We propose a photonic crystal cavity design with self-similar structure to achieve ultrasmall mode volume. We describe the concept with a silicon-air nanobeam cavity at λ ∼ 1550nm, reaching a mode volume of ∼ 7.01 × 10∼5λ3.......We propose a photonic crystal cavity design with self-similar structure to achieve ultrasmall mode volume. We describe the concept with a silicon-air nanobeam cavity at λ ∼ 1550nm, reaching a mode volume of ∼ 7.01 × 10∼5λ3....

  12. Dynamics of Spontaneous Emission Controlled by Local Density of States in Photonic Crystals

    DEFF Research Database (Denmark)

    Lodahl, Peter; Nikolaev, Ivan S.; van Driel, A. Floris

    2006-01-01

    We have measured time-resolved spontaneous emission from quantum dots in 3D photonic crystals. Due to the spatially dependent local density of states, the distribution of decay rates varies strongly with the photonic crystal lattice parameter.......We have measured time-resolved spontaneous emission from quantum dots in 3D photonic crystals. Due to the spatially dependent local density of states, the distribution of decay rates varies strongly with the photonic crystal lattice parameter....

  13. Plasmonic photonic crystals realized through DNA-programmable assembly.

    Science.gov (United States)

    Park, Daniel J; Zhang, Chuan; Ku, Jessie C; Zhou, Yu; Schatz, George C; Mirkin, Chad A

    2015-01-27

    Three-dimensional dielectric photonic crystals have well-established enhanced light-matter interactions via high Q factors. Their plasmonic counterparts based on arrays of nanoparticles, however, have not been experimentally well explored owing to a lack of available synthetic routes for preparing them. However, such structures should facilitate these interactions based on the small mode volumes associated with plasmonic polarization. Herein we report strong light-plasmon interactions within 3D plasmonic photonic crystals that have lattice constants and nanoparticle diameters that can be independently controlled in the deep subwavelength size regime by using a DNA-programmable assembly technique. The strong coupling within such crystals is probed with backscattering spectra, and the mode splitting (0.10 and 0.24 eV) is defined based on dispersion diagrams. Numerical simulations predict that the crystal photonic modes (Fabry-Perot modes) can be enhanced by coating the crystals with a silver layer, achieving moderate Q factors (∼10(2)) over the visible and near-infrared spectrum.

  14. Photonic crystal-adaptive optical devices

    DEFF Research Database (Denmark)

    Buss, Thomas

    This Ph.D. thesis presents methods for enhancing the optical functionality of transparent glass panes by introduction of invisible nanoscale surface structures, such as gratings and planar photonic cyrstals. In this way the primary functionality of the glass - transparancy - may be enhanced...... been designed, fabricated and analyzed. First a solar harvesting method, based on nanoscale gratings which are imprinted in a thin-film which is deposited on the window pane is discussed. Free-space light which is incident onto a window is coupled to guided modes in the thin-film or the substrate...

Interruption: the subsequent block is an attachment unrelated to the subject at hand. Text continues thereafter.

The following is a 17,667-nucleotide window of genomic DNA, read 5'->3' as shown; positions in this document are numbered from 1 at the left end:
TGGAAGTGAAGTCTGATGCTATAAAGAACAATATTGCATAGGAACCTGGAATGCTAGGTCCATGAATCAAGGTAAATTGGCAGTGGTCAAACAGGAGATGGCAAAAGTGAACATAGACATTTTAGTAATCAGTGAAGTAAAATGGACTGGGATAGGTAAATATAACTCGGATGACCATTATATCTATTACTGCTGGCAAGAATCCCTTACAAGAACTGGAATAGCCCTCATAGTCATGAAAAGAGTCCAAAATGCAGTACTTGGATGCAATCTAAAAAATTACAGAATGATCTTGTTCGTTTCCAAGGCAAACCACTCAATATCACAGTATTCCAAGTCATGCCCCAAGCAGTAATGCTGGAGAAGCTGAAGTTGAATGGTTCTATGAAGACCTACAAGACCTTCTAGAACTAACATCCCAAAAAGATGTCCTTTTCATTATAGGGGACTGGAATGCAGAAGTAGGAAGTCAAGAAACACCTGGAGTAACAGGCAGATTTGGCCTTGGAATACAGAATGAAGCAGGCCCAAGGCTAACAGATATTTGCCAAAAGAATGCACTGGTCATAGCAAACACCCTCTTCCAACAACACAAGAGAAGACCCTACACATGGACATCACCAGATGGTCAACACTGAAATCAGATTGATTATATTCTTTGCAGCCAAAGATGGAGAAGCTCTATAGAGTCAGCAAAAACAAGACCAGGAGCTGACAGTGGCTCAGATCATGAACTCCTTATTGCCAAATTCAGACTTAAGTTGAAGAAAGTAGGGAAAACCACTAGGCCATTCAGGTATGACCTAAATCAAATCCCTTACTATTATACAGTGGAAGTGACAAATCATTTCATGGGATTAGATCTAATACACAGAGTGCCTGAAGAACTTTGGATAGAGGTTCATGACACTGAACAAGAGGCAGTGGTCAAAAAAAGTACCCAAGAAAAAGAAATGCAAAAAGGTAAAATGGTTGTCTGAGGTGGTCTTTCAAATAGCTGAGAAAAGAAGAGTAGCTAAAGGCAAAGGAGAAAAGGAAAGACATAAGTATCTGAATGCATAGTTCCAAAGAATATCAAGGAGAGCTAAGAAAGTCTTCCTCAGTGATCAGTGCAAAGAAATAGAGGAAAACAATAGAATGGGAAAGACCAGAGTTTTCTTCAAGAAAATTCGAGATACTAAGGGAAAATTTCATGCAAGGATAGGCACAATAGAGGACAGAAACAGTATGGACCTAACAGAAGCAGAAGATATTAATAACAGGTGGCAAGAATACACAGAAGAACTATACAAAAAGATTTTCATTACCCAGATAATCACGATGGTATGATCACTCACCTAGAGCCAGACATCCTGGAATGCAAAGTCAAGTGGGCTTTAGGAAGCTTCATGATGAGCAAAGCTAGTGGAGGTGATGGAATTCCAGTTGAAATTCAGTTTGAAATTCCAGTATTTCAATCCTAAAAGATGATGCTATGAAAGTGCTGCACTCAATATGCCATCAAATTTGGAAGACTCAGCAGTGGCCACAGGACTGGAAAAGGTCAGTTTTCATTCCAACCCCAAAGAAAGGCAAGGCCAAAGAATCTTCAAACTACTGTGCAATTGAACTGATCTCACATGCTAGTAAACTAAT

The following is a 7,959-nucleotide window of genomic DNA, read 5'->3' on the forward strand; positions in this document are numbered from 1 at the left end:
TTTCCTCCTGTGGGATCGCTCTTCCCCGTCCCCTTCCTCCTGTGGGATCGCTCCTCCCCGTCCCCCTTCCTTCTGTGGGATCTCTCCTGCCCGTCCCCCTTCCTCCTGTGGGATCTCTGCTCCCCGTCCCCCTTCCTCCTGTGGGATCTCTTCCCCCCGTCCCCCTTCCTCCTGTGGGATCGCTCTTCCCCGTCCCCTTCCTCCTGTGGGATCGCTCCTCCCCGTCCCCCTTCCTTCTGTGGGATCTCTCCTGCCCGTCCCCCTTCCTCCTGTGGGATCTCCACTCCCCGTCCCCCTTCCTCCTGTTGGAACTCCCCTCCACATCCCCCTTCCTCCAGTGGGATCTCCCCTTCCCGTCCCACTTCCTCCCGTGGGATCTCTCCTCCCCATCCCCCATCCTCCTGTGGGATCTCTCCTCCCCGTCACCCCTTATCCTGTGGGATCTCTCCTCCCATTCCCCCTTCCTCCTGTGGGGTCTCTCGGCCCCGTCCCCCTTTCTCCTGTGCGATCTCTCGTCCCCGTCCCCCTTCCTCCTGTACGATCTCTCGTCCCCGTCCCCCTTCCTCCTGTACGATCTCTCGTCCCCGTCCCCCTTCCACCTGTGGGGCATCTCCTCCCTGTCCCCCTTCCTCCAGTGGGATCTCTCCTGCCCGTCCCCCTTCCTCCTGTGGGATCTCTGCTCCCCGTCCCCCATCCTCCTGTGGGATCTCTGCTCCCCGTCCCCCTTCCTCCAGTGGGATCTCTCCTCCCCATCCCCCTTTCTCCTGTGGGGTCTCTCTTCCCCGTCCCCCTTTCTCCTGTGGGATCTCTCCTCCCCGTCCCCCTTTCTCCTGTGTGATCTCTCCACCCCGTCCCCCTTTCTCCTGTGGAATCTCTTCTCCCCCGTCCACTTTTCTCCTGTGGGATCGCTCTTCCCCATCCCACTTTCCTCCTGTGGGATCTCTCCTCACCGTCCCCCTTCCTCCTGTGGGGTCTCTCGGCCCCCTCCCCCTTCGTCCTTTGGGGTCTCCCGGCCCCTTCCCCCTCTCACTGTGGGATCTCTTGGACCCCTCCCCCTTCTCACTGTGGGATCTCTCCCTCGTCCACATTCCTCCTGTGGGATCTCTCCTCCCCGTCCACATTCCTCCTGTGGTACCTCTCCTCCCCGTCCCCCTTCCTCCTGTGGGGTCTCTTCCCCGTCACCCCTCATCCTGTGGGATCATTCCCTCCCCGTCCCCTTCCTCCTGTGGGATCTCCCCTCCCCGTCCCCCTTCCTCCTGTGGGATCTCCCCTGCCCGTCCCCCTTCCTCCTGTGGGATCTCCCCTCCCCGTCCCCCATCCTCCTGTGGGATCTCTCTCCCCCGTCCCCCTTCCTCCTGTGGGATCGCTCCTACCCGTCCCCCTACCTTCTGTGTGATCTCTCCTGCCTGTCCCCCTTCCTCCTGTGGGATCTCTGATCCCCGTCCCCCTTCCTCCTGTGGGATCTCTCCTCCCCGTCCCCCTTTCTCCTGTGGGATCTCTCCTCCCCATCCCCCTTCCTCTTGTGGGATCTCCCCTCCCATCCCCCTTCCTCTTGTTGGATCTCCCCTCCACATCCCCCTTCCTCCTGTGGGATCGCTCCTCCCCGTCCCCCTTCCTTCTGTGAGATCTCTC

15. Omnidirectional reflection in one-dimensional ternary photonic crystals and photonic heterostructures

    Energy Technology Data Exchange (ETDEWEB)

    Wang, Shiqi [MOE Key Laboratory of Laser Life Science and Institute of Laser Life Science, College of Biophotonics, South China Normal University, Guangzhou 510631 (China); Yang, Xiangbo, E-mail: 20001038@m.scnu.edu.cn [MOE Key Laboratory of Laser Life Science and Institute of Laser Life Science, College of Biophotonics, South China Normal University, Guangzhou 510631 (China); School of Physical Education and Sports Science, South China Normal University, Guangzhou 510006 (China); Liu, Chengyi Timon [School of Physical Education and Sports Science, South China Normal University, Guangzhou 510006 (China)

    2014-03-01

    Designing dielectric systems to create omnidirectional band gaps (OBGs) is an attractive topic in the field of photonic band gap (PBG) structures. In this Letter, we propose a new approach to create OBGs by ternary photonic heterostructures (TPHs) composed of three kinds of materials with different refractive indices and obtain the formulae of the structures of TPHs, i.e., those of the thicknesses of materials and the number of sub-ternary photonic crystals. It may provide a powerful technique for designing the structures being able to produce OBGs by use of usual materials, lowcost materials, and materials with low refractive indices, etc.

  16. Light and gas confinement in hollow-core photonic crystal fibre based photonic microcells

    DEFF Research Database (Denmark)

    Benabid, F.; Roberts, John; Couny, F.

    2009-01-01

    guides via a photonic bandgap and the other guides by virtue of an inhibited coupling between core and cladding mode constituents. For the former fibre type, we explore how the bandgap is formed using a photonic analogue of the tight-binding model and how it is related to the anti-resonant reflection...... on electromagnetically induced transparency in a rubidium filled hollow-core photonic crystal fibre, the CW-pumped hydrogen Raman laser and the generation of multi-octave spanning stimulated Raman scattering spectral combs....